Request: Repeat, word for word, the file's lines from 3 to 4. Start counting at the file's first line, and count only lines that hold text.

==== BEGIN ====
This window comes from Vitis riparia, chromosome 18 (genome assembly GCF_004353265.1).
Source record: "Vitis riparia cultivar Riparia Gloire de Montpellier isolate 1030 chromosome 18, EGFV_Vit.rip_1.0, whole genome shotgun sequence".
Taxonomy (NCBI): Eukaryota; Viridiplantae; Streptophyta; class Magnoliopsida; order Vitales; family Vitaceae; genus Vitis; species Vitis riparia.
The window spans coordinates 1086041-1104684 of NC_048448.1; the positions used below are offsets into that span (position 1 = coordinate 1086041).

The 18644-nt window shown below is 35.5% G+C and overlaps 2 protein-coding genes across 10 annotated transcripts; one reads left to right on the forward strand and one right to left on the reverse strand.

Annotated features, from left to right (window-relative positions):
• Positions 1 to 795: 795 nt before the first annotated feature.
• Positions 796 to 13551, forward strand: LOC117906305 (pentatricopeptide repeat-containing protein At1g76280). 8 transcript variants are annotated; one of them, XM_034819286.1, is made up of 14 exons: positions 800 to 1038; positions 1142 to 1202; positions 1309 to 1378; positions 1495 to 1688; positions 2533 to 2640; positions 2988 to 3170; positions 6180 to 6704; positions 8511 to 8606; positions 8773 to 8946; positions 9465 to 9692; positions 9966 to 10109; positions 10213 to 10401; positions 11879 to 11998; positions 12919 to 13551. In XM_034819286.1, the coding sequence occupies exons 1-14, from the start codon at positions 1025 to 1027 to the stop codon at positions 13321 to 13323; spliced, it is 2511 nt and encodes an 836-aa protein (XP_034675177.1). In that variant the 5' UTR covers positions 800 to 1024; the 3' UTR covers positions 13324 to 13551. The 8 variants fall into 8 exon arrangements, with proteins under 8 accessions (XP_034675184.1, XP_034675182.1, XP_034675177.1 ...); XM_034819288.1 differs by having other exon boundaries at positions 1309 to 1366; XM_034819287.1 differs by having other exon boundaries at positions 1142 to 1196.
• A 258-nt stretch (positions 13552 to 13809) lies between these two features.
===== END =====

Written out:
Taxonomy (NCBI): Eukaryota; Viridiplantae; Streptophyta; class Magnoliopsida; order Vitales; family Vitaceae; genus Vitis; species Vitis riparia.
The window spans coordinates 1086041-1104684 of NC_048448.1; the positions used below are offsets into that span (position 1 = coordinate 1086041).